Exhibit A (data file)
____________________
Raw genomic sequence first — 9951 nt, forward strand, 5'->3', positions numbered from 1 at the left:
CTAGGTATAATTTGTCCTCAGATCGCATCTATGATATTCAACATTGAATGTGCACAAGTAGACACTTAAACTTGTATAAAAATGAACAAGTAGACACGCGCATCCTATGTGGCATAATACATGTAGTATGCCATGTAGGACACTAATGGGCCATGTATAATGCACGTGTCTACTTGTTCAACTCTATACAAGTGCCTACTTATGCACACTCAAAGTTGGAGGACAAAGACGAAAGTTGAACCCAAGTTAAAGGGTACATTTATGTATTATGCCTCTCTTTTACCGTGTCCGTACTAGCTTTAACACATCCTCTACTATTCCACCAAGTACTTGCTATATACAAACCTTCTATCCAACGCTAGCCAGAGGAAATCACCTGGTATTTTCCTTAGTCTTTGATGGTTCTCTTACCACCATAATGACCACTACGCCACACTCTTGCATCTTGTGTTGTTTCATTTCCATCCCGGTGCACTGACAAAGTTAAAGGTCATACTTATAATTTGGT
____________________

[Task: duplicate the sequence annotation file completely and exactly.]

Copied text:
Raw genomic sequence first — 9951 nt, forward strand, 5'->3', positions numbered from 1 at the left:
CTAGGTATAATTTGTCCTCAGATCGCATCTATGATATTCAACATTGAATGTGCACAAGTAGACACTTAAACTTGTATAAAAATGAACAAGTAGACACGCGCATCCTATGTGGCATAATACATGTAGTATGCCATGTAGGACACTAATGGGCCATGTATAATGCACGTGTCTACTTGTTCAACTCTATACAAGTGCCTACTTATGCACACTCAAAGTTGGAGGACAAAGACGAAAGTTGAACCCAAGTTAAAGGGTACATTTATGTATTATGCCTCTCTTTTACCGTGTCCGTACTAGCTTTAACACATCCTCTACTATTCCACCAAGTACTTGCTATATACAAACCTTCTATCCAACGCTAGCCAGAGGAAATCACCTGGTATTTTCCTTAGTCTTTGATGGTTCTCTTACCACCATAATGACCACTACGCCACACTCTTGCATCTTGTGTTGTTTCATTTCCATCCCGGTGCACTGACAAAGTTAAAGGTCATACTTATAATTTGGT